By Dr. John Michaelides
By Dr. John Michaelides
Technical talk with Dr. John Michaelides of the Guelph Food Technology Centre.
This column is written by Dr. John Michaelides of the Guelph Food Technology Centre.
Question: Why do we need gentle processing technologies for the production of functional ingredients and functional foods and how does this affect the baking industry?
Answer: Today’s consumers are well aware of the relationship between diet and health. Greater awareness is leading to consumer questioning and investigation of food quality, food safety and nutritional claims. One concern gaining consumer and media attention is the impact of some food processing technologies on nutritional content. While providing an essential function in terms of food safety and efficiency, some processing technologies may eliminate or damage essential nutrients, in turn depleting some of the health benefits certain foods provide.
Fruits, vegetables, cereals, milk and other foods contain essential vitamins and minerals. These components, considered vital to human health, are often reduced or eliminated during the various processing methods for foods such as cooking, drying, freezing or dry or wet milling, etc. Many deficiencies are addressed through the re-introduction of vitamins and minerals based on voluntary or mandatory fortification programs. But all the same, consumers are questioning if vitamins and minerals are removed from flour in the milling process? Do the blueberries in blueberry muffins maintain their antioxidant properties after baking, do the functional benefits of gogi berries survive the pasteurization process in a fruit punch or does Salba® baked into a cracker still deliver all the nutrients available in the raw form?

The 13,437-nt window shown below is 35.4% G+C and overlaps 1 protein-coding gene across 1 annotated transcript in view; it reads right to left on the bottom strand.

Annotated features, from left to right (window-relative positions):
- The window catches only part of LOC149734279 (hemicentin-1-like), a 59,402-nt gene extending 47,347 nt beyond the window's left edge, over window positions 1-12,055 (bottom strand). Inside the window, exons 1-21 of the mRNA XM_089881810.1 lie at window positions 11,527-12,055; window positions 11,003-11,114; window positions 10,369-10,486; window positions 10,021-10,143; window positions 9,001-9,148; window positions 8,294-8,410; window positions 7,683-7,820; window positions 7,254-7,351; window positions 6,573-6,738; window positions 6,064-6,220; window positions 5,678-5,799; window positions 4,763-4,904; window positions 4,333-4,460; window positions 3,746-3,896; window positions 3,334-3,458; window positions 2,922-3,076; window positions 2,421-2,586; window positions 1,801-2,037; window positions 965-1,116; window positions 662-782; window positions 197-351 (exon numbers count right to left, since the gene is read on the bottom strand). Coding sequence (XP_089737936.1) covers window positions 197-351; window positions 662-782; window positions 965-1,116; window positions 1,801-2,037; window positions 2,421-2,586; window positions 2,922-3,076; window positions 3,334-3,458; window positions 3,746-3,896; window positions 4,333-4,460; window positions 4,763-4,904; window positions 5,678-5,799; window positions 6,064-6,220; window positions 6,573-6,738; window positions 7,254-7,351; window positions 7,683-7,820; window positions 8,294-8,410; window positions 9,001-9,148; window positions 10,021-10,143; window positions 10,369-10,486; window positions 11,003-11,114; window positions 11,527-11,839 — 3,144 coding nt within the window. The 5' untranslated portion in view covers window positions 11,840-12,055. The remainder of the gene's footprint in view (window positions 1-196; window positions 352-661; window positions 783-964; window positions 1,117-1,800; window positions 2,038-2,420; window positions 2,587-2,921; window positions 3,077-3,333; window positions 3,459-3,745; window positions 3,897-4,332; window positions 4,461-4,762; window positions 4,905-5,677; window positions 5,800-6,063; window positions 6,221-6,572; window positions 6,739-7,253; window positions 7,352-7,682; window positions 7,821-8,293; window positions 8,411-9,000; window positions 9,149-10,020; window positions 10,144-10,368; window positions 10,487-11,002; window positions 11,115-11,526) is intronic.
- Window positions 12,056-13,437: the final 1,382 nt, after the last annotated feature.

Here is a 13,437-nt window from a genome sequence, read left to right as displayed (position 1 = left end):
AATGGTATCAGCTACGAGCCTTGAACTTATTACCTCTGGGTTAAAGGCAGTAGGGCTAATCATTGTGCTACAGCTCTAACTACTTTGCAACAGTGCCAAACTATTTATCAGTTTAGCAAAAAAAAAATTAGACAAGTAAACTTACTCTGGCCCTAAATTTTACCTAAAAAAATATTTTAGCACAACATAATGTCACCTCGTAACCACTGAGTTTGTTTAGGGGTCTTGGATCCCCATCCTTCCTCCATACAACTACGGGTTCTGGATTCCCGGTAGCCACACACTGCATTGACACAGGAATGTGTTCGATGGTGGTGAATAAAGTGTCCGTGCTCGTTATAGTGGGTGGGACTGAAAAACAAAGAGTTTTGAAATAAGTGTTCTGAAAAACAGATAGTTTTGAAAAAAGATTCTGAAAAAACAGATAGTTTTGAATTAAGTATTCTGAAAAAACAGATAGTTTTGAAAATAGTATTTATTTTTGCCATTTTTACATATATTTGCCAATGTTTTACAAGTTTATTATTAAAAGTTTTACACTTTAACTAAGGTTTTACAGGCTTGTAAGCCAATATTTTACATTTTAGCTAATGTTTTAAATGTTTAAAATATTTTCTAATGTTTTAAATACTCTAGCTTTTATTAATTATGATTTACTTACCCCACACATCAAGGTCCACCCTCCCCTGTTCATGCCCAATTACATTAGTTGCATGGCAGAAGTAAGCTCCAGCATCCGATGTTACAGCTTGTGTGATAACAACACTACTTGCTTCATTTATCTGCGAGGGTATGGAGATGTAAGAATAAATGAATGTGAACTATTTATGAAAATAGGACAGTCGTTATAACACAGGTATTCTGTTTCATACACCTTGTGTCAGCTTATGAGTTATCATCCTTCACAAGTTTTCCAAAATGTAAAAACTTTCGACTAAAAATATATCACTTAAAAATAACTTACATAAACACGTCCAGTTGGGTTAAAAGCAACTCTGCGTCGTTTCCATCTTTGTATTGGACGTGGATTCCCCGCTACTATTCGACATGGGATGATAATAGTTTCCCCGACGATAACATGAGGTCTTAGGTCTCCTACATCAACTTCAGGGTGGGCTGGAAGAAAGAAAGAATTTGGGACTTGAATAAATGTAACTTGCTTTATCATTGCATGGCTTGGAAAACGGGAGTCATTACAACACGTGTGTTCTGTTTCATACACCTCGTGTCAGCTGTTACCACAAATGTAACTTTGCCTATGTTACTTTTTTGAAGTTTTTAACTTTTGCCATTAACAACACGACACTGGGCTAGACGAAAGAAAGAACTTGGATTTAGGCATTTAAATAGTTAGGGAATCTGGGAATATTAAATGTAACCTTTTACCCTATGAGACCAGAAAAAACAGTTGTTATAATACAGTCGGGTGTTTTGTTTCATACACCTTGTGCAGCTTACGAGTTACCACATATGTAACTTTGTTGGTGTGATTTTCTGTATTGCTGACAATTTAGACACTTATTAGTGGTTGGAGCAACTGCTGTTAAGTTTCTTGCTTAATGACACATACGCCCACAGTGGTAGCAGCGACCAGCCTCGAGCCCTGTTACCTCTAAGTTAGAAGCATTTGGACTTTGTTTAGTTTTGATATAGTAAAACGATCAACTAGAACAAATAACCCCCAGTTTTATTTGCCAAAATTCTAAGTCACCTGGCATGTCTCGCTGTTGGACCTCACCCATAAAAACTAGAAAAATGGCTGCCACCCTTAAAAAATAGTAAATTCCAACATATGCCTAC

Gentle processing technologies can range from extraction and separation to drying, cooking, preservation and filtration. In the area of functional ingredient manufacturing, extraction and separation are critical in preserving the healthy components. For example, micro-filtration has been successfully employed when pasteurizing skim milk. This technology involves the filtration of skim milk through membranes that can remove most of the bacteria present and reduce the temperature regime required for pasteurization.
Extraction of functional ingredients such as antioxidants, Isoflavones and oil from fruits, vegetables and other plant materials can be successfully carried out by the use of supercritical fluid extraction processes using liquid carbon dioxide under pressure. This method is considered a safe and environmentally friendly alternative to the use of solvents such as hexane.